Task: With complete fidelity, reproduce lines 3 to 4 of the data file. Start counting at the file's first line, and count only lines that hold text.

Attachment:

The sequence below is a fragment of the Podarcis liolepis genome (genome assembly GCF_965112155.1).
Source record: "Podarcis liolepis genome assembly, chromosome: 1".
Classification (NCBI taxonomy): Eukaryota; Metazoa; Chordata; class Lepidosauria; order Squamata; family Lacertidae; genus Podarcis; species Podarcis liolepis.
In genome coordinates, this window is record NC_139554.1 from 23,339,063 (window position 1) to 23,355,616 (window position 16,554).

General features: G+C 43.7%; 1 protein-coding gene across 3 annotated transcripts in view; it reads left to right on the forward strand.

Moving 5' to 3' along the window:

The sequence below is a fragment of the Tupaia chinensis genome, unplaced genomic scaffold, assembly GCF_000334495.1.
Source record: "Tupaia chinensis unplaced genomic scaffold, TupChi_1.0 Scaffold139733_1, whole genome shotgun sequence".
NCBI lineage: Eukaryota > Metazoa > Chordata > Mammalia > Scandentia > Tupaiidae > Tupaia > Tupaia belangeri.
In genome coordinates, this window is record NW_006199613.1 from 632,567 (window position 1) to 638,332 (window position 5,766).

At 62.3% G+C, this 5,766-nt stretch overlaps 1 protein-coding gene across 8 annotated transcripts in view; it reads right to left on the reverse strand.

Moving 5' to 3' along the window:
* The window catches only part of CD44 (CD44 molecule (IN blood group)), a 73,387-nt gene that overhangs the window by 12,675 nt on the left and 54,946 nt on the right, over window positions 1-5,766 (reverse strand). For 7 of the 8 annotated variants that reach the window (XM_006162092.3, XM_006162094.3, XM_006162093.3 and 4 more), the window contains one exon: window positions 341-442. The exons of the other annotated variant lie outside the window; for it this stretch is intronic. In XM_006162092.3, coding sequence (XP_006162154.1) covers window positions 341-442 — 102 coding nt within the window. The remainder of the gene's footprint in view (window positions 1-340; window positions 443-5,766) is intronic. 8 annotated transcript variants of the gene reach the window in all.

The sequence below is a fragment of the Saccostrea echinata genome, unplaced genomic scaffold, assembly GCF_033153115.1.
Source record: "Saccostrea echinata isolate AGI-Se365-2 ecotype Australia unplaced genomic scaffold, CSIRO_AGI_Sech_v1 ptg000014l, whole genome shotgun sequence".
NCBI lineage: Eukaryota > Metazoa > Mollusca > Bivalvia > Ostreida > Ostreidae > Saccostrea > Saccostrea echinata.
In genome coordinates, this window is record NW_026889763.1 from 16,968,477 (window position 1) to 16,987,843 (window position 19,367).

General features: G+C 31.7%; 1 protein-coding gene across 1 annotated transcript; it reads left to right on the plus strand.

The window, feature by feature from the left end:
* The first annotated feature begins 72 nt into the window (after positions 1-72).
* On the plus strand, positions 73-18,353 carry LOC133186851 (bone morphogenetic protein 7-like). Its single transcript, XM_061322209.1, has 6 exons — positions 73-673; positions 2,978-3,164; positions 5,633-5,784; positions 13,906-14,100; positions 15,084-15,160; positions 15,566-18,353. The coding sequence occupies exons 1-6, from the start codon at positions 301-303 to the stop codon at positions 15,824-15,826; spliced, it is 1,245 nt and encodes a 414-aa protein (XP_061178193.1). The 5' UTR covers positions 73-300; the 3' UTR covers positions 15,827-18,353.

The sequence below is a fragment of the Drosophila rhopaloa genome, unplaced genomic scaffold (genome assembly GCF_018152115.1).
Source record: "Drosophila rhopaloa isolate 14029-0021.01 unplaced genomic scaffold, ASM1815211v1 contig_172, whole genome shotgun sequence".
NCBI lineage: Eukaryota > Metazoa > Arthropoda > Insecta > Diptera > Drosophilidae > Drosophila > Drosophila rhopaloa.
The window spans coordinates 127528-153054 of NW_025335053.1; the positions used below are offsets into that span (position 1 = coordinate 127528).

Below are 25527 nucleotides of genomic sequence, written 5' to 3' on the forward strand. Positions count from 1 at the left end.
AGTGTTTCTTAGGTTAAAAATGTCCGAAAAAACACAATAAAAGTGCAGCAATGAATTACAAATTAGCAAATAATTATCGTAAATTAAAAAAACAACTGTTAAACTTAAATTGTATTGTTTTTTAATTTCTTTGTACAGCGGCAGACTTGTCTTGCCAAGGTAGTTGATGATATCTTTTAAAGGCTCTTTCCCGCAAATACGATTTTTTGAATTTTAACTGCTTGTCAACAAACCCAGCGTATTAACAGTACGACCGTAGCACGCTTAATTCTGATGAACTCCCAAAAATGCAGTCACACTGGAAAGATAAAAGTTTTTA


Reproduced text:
Classification (NCBI taxonomy): Eukaryota; Metazoa; Chordata; class Lepidosauria; order Squamata; family Lacertidae; genus Podarcis; species Podarcis liolepis.
In genome coordinates, this window is record NC_139554.1 from 23,339,063 (window position 1) to 23,355,616 (window position 16,554).